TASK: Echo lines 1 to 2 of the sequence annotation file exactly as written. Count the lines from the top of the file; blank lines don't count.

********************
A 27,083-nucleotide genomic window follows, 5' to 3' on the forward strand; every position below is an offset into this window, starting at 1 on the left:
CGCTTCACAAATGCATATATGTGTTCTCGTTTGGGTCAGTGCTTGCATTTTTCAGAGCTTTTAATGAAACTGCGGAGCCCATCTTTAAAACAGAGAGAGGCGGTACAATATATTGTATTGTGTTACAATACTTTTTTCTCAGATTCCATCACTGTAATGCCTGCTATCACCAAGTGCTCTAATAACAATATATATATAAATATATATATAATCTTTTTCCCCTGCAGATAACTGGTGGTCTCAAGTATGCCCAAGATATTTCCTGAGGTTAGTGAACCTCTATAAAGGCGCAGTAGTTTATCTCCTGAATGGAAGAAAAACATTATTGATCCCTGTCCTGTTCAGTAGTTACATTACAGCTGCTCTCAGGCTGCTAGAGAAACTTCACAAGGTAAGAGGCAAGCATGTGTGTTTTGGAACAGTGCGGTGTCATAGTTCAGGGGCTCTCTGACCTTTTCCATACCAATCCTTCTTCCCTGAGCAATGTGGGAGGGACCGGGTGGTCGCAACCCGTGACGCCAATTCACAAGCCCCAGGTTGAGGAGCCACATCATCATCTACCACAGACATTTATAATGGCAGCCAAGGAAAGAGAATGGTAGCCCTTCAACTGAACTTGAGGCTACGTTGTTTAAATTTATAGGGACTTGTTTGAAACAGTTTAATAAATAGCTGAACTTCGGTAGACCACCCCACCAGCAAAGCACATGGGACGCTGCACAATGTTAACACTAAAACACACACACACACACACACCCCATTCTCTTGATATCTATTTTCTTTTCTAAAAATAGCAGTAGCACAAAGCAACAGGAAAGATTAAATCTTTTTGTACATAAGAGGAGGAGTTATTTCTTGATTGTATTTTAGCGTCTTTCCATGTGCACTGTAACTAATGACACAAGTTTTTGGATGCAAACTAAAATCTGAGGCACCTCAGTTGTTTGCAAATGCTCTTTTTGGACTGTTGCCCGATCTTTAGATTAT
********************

A 27,083-nucleotide genomic window follows, 5' to 3' on the forward strand; every position below is an offset into this window, starting at 1 on the left:
CGCTTCACAAATGCATATATGTGTTCTCGTTTGGGTCAGTGCTTGCATTTTTCAGAGCTTTTAATGAAACTGCGGAGCCCATCTTTAAAACAGAGAGAGGCGGTACAATATATTGTATTGTGTTACAATACTTTTTTCTCAGATTCCATCACTGTAATGCCTGCTATCACCAAGTGCTCTAATAACAATATATATATAAATATATATATAATCTTTTTCCCCTGCAGATAACTGGTGGTCTCAAGTATGCCCAAGATATTTCCTGAGGTTAGTGAACCTCTATAAAGGCGCAGTAGTTTATCTCCTGAATGGAAGAAAAACATTATTGATCCCTGTCCTGTTCAGTAGTTACATTACAGCTGCTCTCAGGCTGCTAGAGAAACTTCACAAGGTAAGAGGCAAGCATGTGTGTTTTGGAACAGTGCGGTGTCATAGTTCAGGGGCTCTCTGACCTTTTCCATACCAATCCTTCTTCCCTGAGCAATGTGGGAGGGACCGGGTGGTCGCAACCCGTGACGCCAATTCACAAGCCCCAGGTTGAGGAGCCACATCATCATCTACCACAGACATTTATAATGGCAGCCAAGGAAAGAGAATGGTAGCCCTTCAACTGAACTTGAGGCTACGTTGTTTAAATTTATAGGGACTTGTTTGAAACAGTTTAATAAATAGCTGAACTTCGGTAGACCACCCCACCAGCAAAGCACATGGGACGCTGCACAATGTTAACACTAAAACACACACACACACACACACCCCATTCTCTTGATATCTATTTTCTTTTCTAAAAATAGCAGTAGCACAAAGCAACAGGAAAGATTAAATCTTTTTGTACATAAGAGGAGGAGTTATTTCTTGATTGTATTTTAGCGTCTTTCCATGTGCACTGTAACTAATGACACAAGTTTTTGGATGCAAACTAAAATCTGAGGCACCTCAGTTGTTTGCAAATGCTCTTTTTGGACTGTTGCCCGATCTTTAGATTAT